Gordon Strachan and Clinton Morrison discuss Declan Rice's international dilemma
By Ron Walker
Last Updated: 06/09/18 12:07pm
Gordon Strachan and Clinton Morrison discussed whether Declan Rice - and others - should switch nationalities on The Debate.
The West Ham defender has played three times for the Republic of Ireland national side but withdrew from their squad to face Wales and Poland last week to consider whether he wanted to represent England instead.
The move would utilise a loophole whereby players who have only earned senior caps outside competitive games can switch allegiances, and for Rice, it would allow him to represent the country of his birth.
He would not be the first player to play senior international football for more than one nation - Diego Costa famously rescinded his Brazilian nationality despite playing for them twice, and has since gone on to win 24 caps and score 10 goals for Spain.
But Morrison told The Debate the moment Rice had taken to the pitch, he should have pledged his commitment to Ireland for good.
He said: "It's close to my heart. If you have three caps, you've decided to play for Ireland, and by all accounts Declan is a good lad and he loved putting on the jersey - he sang the national anthem with pride and even had tears in his eyes, so I heard, but once you decide to play for Ireland that should be your decision made.
"I had the choice, I sat down and was getting called up to the England Under-21s, but Mick McCarthy [then Ireland manager] spoke to me and said he knew I had Irish in me.
"I met the president of Jamaica as well, but as soon as I met Mick I felt like I wanted to play for Ireland. I didn't all of a sudden feel Irish, he sold the country to me, and I went to speak to my Irish grandparents who were behind me. I was still nervous until I walked out, sang that national anthem and got a goal on my debut - it felt unreal."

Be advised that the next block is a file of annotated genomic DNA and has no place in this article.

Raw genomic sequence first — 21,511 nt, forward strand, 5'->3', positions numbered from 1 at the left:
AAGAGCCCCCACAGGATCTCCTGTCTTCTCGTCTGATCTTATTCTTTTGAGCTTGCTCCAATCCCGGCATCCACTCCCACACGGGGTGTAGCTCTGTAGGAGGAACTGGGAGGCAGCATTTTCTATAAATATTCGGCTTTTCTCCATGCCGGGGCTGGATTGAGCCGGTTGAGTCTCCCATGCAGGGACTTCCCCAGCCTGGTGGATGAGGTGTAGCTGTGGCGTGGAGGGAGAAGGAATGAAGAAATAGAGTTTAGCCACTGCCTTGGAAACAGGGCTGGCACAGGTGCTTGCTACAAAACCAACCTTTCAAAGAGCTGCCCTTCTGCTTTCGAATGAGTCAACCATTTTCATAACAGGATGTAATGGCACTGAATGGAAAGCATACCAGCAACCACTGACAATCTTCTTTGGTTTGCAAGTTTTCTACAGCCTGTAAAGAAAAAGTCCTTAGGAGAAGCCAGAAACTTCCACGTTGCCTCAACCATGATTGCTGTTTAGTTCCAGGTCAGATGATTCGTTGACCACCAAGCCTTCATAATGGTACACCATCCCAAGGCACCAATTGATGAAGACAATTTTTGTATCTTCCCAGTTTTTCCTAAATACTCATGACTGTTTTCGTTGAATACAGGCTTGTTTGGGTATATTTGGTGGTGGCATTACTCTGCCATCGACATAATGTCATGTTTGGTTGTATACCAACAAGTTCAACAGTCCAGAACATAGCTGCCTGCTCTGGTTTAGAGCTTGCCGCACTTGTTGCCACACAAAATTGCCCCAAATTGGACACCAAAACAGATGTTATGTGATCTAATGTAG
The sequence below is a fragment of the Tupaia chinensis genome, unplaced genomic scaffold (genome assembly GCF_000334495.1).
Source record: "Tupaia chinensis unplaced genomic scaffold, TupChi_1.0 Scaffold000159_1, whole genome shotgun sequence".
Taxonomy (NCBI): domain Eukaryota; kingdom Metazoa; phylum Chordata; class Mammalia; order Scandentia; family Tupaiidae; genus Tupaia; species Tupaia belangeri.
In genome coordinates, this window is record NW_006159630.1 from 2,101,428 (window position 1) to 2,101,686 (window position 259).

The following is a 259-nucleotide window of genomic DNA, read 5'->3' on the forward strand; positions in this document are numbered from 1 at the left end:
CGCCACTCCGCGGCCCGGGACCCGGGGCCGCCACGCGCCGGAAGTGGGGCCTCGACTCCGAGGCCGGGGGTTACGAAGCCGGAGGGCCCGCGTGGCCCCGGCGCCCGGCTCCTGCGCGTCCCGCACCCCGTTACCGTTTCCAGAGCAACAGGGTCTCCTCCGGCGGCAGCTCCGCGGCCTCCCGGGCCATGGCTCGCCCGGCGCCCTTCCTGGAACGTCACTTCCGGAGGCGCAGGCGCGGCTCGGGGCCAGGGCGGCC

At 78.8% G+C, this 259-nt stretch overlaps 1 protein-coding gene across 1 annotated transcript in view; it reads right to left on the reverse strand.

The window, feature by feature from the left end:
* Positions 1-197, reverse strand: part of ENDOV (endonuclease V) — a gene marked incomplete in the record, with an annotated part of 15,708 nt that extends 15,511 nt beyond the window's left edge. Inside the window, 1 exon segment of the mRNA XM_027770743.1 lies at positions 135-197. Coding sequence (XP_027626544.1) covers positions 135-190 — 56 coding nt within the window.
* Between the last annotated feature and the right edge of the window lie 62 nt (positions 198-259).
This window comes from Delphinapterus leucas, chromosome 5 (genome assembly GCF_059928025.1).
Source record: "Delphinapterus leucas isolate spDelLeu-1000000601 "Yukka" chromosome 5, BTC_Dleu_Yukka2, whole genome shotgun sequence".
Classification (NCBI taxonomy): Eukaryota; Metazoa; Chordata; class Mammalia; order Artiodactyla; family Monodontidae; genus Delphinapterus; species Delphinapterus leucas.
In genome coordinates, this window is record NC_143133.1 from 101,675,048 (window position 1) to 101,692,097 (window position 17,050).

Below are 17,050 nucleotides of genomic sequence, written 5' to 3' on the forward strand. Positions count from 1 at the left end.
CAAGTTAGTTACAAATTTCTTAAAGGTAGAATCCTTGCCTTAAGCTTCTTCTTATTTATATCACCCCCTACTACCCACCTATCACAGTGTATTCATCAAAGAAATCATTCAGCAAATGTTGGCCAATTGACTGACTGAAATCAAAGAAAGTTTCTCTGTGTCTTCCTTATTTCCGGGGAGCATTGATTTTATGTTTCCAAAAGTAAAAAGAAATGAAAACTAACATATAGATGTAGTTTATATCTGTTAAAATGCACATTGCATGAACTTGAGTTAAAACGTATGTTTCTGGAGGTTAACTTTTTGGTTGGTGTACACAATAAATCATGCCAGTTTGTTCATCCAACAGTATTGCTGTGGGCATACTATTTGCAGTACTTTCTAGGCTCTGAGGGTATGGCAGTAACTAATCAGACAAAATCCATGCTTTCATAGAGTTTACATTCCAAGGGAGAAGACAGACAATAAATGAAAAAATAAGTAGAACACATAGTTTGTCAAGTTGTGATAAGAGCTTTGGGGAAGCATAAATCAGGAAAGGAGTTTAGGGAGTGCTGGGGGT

Gordon Strachan, who served as Scotland manager from 2013 until 2017, gave debuts to English-born players during his time in charge.
He said he picked up a good idea of whether a player would be committed to the cause when first speaking to them, and said Rice should look inside to decide his future.
"When people talk to you about Ireland, do you have an identity," he said. "Do you get excited when Martin O'Neill calls you up? Do you get excited when you watch them on the TV?
"A few times I've had the opportunity to speak to people who were born in England and wanted to be Scottish, and were enthusiastic when they came to join us.
"But I've spoken to other players, and when you speak to them within 10 minutes you know they don't feel part of it. It's the feeling and pride you get, but if you're just doing it for the sake of getting more caps, there's no point doing that if you don't stand there and think, 'This is it. This is magnificent', when you hear the national anthem."